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Putin Met With Wagner Boss Prigozhin After the Mutiny

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Russian President Vladimir Putin welcomed Wagner boss Yevgeny Prigozhin to the Kremlin five days after the uprising by mercenaries. Accompanied by more than 30 other leaders from the group, they met with Putin, as reported today by Presidential spokesman Dmitry Peskov, according to Interfax. Peskov stated that the Wagner group emphasized their respect for Putin as the head of state and commander-in-chief of the armed forces during the meeting.

The meeting with representatives of the Wagner group took place in the Kremlin on June 29 and lasted approximately three hours. Putin invited a total of 35 people, including Prigozhin, as revealed by Peskov. The spokesman stated that during the meeting, Putin discussed the activities of the Wagner Group in Ukraine and reviewed the “events of June 24,” when the mercenaries launched a campaign in Moscow as a protest against the Russian military leadership. Putin then explored with the representatives the possibilities for “further work and military assignments.”

Associated Press (AP) and Meduza have noted that on June 29, Peskov responded to a question about Prigozhin’s whereabouts, stating that the Kremlin had no knowledge of his location.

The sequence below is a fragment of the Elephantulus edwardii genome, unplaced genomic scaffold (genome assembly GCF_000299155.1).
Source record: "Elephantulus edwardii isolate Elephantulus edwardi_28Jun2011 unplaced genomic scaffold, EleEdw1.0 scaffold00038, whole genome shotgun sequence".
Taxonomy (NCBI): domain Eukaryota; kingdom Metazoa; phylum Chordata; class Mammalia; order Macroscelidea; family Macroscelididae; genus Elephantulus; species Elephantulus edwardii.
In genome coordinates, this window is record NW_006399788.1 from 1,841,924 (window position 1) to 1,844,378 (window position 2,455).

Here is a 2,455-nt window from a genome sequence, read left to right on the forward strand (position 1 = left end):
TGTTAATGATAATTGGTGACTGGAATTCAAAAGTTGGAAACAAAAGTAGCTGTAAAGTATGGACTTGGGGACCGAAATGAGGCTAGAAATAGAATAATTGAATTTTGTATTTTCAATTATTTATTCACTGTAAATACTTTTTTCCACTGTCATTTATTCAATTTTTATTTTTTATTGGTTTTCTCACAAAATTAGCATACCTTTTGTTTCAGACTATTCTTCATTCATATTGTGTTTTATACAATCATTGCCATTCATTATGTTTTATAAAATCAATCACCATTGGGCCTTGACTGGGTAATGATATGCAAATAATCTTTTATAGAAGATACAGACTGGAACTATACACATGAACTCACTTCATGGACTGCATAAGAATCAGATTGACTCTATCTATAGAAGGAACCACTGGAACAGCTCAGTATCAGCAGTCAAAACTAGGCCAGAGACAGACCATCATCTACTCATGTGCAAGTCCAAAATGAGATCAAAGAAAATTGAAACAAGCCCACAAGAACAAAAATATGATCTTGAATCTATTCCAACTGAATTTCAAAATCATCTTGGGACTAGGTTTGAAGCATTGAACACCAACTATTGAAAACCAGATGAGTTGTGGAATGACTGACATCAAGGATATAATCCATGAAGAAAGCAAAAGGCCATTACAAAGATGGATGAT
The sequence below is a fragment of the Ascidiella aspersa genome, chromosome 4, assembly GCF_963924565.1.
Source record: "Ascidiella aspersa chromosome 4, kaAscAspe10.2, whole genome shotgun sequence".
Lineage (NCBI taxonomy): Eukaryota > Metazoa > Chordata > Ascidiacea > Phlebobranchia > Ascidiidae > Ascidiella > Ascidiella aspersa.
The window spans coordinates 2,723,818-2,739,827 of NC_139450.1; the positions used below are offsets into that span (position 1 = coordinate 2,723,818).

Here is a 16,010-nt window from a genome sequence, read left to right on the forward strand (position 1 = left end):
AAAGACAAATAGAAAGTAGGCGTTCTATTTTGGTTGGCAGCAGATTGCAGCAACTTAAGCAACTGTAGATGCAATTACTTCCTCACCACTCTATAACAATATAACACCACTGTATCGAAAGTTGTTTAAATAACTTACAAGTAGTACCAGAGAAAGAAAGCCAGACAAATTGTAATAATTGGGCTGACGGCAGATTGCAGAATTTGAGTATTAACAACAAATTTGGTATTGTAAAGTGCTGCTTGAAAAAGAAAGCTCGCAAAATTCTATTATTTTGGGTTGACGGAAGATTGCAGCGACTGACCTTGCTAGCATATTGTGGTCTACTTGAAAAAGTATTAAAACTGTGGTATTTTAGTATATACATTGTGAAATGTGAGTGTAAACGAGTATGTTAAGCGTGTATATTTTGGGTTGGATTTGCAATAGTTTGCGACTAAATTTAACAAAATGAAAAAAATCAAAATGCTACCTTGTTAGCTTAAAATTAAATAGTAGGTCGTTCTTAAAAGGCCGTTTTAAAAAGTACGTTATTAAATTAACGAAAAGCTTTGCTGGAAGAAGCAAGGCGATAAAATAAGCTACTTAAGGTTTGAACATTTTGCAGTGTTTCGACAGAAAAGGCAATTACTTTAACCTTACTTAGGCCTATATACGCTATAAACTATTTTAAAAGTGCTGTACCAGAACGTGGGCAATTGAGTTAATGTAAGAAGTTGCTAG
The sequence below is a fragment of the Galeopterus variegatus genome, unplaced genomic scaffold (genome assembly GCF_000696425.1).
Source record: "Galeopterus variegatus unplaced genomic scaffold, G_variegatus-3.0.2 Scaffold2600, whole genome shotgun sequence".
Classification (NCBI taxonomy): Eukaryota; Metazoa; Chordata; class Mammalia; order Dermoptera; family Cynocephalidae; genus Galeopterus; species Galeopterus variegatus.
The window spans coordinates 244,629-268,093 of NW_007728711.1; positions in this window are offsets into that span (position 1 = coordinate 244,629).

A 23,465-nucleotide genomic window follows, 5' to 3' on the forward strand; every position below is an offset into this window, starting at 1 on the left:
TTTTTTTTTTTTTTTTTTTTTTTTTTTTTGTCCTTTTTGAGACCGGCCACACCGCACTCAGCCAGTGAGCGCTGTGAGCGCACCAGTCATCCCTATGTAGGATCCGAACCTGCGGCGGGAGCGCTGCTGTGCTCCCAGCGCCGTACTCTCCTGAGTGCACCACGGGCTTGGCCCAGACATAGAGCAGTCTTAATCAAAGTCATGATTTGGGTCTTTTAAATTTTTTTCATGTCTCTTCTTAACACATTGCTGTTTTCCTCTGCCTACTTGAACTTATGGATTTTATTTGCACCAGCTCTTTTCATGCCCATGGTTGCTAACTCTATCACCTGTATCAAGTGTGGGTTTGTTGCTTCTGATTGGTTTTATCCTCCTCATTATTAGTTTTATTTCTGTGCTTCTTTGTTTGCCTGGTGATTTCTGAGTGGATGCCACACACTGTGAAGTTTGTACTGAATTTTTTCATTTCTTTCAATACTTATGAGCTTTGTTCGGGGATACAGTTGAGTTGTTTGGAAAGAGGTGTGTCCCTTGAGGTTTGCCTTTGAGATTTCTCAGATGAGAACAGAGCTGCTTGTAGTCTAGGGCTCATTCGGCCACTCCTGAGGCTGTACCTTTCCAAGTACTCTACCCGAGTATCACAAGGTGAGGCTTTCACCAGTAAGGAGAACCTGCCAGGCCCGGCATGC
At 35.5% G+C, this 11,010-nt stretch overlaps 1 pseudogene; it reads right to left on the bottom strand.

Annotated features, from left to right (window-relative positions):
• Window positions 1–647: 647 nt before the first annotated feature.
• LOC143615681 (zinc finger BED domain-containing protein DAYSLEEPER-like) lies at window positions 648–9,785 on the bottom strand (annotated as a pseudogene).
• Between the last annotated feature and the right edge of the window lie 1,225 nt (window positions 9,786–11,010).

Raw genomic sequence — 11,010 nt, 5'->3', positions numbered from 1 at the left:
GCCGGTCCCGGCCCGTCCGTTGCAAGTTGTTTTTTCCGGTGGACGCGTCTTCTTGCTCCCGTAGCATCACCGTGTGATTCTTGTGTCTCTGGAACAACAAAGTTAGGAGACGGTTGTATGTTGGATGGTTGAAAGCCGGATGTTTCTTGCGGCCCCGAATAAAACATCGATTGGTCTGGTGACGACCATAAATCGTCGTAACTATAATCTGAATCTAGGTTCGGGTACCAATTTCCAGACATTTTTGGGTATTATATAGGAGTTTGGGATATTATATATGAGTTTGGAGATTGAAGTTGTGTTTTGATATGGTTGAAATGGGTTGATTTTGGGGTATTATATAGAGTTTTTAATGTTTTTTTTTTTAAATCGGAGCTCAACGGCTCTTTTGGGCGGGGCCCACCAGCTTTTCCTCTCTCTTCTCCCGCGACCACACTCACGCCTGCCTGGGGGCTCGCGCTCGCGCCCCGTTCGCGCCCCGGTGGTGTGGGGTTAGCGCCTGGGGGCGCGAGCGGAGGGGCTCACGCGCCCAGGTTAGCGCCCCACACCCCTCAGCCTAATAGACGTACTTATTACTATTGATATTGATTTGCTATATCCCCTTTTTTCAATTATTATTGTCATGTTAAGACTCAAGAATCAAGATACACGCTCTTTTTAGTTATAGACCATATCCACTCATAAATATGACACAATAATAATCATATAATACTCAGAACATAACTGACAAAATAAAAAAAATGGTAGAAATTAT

AP emphasizes that the confirmation of Putin meeting Prigozhin face-to-face is remarkable. During the armed uprising, Putin denounced Prigozhin as a traitor and spoke of severe punishment, but the prosecution against the head of Wagner Group was later dropped. Prigozhin’s future remains uncertain, especially following the recent information about the meeting, which shed light on the extent of behind-the-scenes dealings within the Russian leadership. The announcement, along with the release of a video featuring Chief of the General Staff Valery Gerasimov by the Ministry of Defense for the first time since the Wagner mutiny, suggests that the Kremlin is signaling control over the current turbulent times, according to AP.

Two days after the Kremlin meeting, Putin delivered a speech where he mentioned that the majority of Wagner members are patriots and suggested they could relocate to Belarus or join the regular Russian army. However, no official statements have been made regarding the transfer of mercenaries to Belarus or their integration into the army since then. While Belarusian leader Alexander Lukashenko initially claimed that Prigozhin had arrived in Belarus, he later stated that the Wagner chief was in Russian territory. Russian military bloggers maintain that the situation has not changed.

According to the DPA news agency, the Wagner Group, operating in several countries in Africa and the Middle East, serves as an essential instrument of Kremlin influence abroad. However, their troops have notably excelled in combat in Ukraine. Considering Ukraine’s ongoing counter-offensive and the early successes of the Ukrainian military, DPA suggests that Putin may be more reliant on Prigozhin’s services than ever before. Analysts concur that the Kremlin leader has no interest in antagonizing Prigozhin, who possesses significant knowledge about him.

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